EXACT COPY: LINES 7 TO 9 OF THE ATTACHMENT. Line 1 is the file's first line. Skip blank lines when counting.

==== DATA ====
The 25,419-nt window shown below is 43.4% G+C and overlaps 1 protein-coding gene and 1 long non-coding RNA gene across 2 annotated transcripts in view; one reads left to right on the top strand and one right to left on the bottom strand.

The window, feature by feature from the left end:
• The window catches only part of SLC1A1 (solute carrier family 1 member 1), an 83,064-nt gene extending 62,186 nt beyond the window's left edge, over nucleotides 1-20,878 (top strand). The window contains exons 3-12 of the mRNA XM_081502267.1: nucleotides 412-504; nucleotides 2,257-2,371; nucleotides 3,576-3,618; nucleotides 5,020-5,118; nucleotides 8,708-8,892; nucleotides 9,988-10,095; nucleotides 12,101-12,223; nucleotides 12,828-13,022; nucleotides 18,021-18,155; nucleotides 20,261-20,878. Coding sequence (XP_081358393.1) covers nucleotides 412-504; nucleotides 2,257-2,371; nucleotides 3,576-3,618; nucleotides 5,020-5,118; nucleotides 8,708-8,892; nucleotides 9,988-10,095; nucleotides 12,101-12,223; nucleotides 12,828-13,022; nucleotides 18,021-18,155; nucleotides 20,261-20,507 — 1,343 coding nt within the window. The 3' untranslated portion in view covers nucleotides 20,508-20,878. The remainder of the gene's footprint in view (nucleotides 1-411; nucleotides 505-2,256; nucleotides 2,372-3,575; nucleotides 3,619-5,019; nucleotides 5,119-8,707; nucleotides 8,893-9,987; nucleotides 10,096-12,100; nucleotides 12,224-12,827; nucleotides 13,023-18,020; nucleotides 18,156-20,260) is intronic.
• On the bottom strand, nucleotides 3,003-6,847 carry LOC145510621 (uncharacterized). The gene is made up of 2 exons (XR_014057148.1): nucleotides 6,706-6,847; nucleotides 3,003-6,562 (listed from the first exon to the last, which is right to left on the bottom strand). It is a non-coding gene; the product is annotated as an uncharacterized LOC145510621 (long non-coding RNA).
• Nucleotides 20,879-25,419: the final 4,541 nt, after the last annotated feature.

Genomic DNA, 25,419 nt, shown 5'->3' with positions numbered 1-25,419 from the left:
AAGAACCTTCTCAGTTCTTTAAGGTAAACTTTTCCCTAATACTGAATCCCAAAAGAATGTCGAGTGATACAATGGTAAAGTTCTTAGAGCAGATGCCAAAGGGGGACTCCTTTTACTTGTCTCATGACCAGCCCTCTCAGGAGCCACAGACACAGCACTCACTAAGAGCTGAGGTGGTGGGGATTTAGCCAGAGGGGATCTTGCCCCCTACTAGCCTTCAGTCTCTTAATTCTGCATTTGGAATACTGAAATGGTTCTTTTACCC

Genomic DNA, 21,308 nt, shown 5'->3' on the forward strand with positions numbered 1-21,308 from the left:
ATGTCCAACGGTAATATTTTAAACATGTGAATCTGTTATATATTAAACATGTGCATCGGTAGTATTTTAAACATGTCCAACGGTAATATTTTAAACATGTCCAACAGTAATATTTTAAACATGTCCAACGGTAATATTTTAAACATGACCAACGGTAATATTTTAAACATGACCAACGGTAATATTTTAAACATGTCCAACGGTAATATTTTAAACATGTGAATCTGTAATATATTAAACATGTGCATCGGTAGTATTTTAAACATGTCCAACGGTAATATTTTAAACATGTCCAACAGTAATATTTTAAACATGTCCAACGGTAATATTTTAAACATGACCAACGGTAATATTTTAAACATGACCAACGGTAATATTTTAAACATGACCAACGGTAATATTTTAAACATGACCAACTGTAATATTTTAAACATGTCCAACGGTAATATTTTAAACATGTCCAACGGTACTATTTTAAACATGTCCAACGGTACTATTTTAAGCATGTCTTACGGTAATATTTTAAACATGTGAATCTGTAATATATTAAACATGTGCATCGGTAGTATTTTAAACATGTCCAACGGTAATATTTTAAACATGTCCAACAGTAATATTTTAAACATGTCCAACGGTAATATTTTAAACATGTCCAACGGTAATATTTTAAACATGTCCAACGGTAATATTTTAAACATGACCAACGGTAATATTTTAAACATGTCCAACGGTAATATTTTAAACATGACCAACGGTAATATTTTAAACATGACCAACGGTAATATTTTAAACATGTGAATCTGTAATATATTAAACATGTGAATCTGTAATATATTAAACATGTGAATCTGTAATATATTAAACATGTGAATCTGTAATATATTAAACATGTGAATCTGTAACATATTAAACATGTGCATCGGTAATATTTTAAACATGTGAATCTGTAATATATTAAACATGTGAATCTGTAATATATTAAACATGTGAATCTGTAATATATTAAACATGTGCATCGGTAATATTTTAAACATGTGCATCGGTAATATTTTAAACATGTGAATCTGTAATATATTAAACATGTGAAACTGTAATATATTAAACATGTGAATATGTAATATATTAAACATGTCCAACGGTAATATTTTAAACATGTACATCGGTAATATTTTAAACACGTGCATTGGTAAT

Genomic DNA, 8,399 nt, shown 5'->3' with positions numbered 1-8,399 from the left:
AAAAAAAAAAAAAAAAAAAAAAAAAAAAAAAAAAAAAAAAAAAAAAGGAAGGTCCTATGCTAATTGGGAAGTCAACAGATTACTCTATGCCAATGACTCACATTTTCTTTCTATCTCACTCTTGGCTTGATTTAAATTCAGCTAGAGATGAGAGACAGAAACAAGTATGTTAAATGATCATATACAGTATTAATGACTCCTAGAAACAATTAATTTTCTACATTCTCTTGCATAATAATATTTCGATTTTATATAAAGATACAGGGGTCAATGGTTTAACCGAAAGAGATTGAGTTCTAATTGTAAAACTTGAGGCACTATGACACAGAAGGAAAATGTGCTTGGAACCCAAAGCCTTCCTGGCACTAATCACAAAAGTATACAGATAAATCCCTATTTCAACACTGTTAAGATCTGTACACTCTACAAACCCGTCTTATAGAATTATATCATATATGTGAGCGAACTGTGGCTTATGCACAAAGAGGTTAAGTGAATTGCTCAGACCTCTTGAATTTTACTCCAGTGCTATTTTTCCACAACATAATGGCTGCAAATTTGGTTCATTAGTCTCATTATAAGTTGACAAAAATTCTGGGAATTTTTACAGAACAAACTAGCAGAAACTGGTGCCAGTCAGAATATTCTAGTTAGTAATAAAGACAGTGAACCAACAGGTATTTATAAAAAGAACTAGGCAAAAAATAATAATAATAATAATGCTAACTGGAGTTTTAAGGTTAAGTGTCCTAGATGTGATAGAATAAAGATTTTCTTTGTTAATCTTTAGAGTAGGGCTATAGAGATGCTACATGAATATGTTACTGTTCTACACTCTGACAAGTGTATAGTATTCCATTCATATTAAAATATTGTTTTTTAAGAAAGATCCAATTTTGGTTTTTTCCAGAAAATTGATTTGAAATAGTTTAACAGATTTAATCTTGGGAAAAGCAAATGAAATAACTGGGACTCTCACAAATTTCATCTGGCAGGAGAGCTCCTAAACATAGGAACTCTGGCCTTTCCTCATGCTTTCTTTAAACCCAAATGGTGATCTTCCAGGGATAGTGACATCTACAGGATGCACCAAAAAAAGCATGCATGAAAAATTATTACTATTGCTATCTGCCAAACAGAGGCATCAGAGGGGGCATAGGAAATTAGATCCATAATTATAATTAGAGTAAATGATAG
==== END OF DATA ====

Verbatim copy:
AAGAACCTTCTCAGTTCTTTAAGGTAAACTTTTCCCTAATACTGAATCCCAAAAGAATGTCGAGTGATACAATGGTAAAGTTCTTAGAGCAGATGCCAAAGGGGGACTCCTTTTACTTGTCTCATGACCAGCCCTCTCAGGAGCCACAGACACAGCACTCACTAAGAGCTGAGGTGGTGGGGATTTAGCCAGAGGGGATCTTGCCCCCTACTAGCCTTCAGTCTCTTAATTCTGCATTTGGAATACTGAAATGGTTCTTTTACCC

Genomic DNA, 21,308 nt, shown 5'->3' on the forward strand with positions numbered 1-21,308 from the left:
ATGTCCAACGGTAATATTTTAAACATGTGAATCTGTTATATATTAAACATGTGCATCGGTAGTATTTTAAACATGTCCAACGGTAATATTTTAAACATGTCCAACAGTAATATTTTAAACATGTCCAACGGTAATATTTTAAACATGACCAACGGTAATATTTTAAACATGACCAACGGTAATATTTTAAACATGTCCAACGGTAATATTTTAAACATGTGAATCTGTAATATATTAAACATGTGCATCGGTAGTATTTTAAACATGTCCAACGGTAATATTTTAAACATGTCCAACAGTAATATTTTAAACATGTCCAACGGTAATATTTTAAACATGACCAACGGTAATATTTTAAACATGACCAACGGTAATATTTTAAACATGACCAACGGTAATATTTTAAACATGACCAACTGTAATATTTTAAACATGTCCAACGGTAATATTTTAAACATGTCCAACGGTACTATTTTAAACATGTCCAACGGTACTATTTTAAGCATGTCTTACGGTAATATTTTAAACATGTGAATCTGTAATATATTAAACATGTGCATCGGTAGTATTTTAAACATGTCCAACGGTAATATTTTAAACATGTCCAACAGTAATATTTTAAACATGTCCAACGGTAATATTTTAAACATGTCCAACGGTAATATTTTAAACATGTCCAACGGTAATATTTTAAACATGACCAACGGTAATATTTTAAACATGTCCAACGGTAATATTTTAAACATGACCAACGGTAATATTTTAAACATGACCAACGGTAATATTTTAAACATGTGAATCTGTAATATATTAAACATGTGAATCTGTAATATATTAAACATGTGAATCTGTAATATATTAAACATGTGAATCTGTAATATATTAAACATGTGAATCTGTAACATATTAAACATGTGCATCGGTAATATTTTAAACATGTGAATCTGTAATATATTAAACATGTGAATCTGTAATATATTAAACATGTGAATCTGTAATATATTAAACATGTGCATCGGTAATATTTTAAACATGTGCATCGGTAATATTTTAAACATGTGAATCTGTAATATATTAAACATGTGAAACTGTAATATATTAAACATGTGAATATGTAATATATTAAACATGTCCAACGGTAATATTTTAAACATGTACATCGGTAATATTTTAAACACGTGCATTGGTAAT